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- Thread starter NWeid1
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gb7nash

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Start with what you know. What does the mean value theorem say?

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- #4

gb7nash

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(sin(b)-sin(a)) = f'(c)(b-a)

It's a well-known fact that x = y → |x| = |y|.

How can we apply that?

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I honestly don't know...lol :\

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gb7nash

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This says that:x = y → |x| = |y|

left-hand side = right-hand side

can be rewritten as:

|left-hand side| = |right-hand side|

For example:

a+b = c+d → |a+b| = |c+d|

Now, let's look at the problem at hand. We have:

(sin(b)-sin(a)) = f'(c)(b-a)

Applying the absolute value on both sides, how can we rewrite this?

- #7

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|sin(b)-sin(a)| = |f'(c)(b-a)|. I understand this, I just read it wrong, lol sorry

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gb7nash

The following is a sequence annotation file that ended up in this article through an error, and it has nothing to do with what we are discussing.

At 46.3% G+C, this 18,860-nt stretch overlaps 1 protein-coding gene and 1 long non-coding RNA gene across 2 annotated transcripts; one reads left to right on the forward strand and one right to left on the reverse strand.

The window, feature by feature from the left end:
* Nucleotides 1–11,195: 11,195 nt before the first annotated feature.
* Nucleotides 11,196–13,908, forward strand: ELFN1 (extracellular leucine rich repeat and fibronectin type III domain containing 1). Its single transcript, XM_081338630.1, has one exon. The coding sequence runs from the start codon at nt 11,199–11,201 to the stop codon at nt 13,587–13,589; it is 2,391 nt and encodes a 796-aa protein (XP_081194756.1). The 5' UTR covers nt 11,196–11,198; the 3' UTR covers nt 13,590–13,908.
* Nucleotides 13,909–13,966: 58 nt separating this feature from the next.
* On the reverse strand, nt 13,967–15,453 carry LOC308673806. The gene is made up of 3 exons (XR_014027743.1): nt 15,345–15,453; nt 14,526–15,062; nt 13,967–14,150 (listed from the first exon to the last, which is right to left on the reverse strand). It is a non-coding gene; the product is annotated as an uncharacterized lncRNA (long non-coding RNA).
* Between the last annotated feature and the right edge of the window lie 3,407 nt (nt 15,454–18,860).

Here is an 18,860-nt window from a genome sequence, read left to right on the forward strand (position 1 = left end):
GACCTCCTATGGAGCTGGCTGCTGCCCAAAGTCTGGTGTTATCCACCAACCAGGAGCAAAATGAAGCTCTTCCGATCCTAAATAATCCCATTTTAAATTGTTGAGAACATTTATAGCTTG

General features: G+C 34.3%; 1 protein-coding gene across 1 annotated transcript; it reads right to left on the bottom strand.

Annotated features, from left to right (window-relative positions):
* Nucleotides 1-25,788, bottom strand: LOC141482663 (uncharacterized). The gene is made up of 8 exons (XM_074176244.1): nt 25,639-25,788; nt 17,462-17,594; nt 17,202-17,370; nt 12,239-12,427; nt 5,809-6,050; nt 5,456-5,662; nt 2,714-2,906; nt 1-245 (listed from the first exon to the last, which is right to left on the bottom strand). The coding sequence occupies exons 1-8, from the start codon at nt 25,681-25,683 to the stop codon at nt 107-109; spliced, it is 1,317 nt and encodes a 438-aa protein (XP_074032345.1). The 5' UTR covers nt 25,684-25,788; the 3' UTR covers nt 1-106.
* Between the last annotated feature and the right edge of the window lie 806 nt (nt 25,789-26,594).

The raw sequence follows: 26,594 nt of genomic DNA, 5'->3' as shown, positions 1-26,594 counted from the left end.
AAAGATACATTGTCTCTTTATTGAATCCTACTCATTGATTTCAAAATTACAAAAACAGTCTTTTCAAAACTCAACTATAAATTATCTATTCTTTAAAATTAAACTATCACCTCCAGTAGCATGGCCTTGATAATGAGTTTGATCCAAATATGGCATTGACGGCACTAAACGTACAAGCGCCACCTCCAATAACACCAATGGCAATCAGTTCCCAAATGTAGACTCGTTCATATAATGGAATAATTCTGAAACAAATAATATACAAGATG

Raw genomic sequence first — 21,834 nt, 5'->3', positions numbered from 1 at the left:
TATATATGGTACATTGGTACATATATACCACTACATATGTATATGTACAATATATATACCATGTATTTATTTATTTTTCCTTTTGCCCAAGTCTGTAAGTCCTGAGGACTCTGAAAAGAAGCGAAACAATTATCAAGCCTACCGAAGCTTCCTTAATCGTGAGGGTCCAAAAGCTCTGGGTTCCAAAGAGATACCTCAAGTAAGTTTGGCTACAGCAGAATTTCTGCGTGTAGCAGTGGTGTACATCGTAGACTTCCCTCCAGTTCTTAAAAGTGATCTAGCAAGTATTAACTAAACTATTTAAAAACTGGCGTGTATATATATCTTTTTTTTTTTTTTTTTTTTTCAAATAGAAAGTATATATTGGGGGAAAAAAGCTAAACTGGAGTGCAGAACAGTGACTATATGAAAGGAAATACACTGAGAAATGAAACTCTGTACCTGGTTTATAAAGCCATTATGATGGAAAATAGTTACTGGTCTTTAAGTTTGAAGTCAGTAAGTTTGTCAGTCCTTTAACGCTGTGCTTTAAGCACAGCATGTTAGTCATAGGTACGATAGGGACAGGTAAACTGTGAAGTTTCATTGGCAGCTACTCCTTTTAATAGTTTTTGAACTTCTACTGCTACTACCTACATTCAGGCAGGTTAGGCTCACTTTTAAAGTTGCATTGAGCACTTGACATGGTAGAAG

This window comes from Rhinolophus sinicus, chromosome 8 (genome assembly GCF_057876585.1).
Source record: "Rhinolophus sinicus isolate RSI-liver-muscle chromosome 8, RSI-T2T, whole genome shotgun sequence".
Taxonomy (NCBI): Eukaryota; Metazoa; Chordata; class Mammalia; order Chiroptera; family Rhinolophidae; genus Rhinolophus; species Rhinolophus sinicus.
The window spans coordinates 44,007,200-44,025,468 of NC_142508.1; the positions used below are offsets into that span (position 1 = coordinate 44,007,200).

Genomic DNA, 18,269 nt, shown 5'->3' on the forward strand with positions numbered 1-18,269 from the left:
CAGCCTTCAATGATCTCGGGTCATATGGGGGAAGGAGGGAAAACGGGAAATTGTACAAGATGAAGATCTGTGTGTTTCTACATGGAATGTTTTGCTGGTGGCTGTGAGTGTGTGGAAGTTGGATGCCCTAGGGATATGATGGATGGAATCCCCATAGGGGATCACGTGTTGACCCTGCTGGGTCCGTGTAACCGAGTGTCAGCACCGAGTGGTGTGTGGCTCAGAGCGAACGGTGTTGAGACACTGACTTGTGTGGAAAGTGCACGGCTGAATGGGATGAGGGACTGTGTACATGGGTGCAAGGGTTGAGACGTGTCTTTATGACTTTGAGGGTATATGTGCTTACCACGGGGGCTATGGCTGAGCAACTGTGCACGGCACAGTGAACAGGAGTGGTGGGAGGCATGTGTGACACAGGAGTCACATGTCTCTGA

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Ok, good. Now, let's calculate what f'(c) is. What's f'(x)? After you have that, plug c in.|sin(b)-sin(a)| = |f'(c)(b-a)|

- #9

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f'(x) = cosx so f'(c) = cos(c).

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gb7nash

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Correct. So now, we have:f'(x) = cosx so f'(c) = cos(c).

|sin(b)-sin(a)| = |cos(c)(b-a)|

It's also a well-known fact that |xy| = |x||y|. How could we rewrite the right-hand side?

- #11

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|sin(b)-sin(a)| = |cos(c)||b-a|. And -1<=cosx<=1 so would it be |sin(b)-sin(a)| <= 1|b-a| ?

- #12

gb7nash

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Correct.|sin(b)-sin(a)| = |cos(c)||b-a|. And -1<=cosx<=1 so would it be |sin(b)-sin(a)| <= 1|b-a| ?

- #13

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Thank you so much for working with me and not just posting an unexplained proof. Props!

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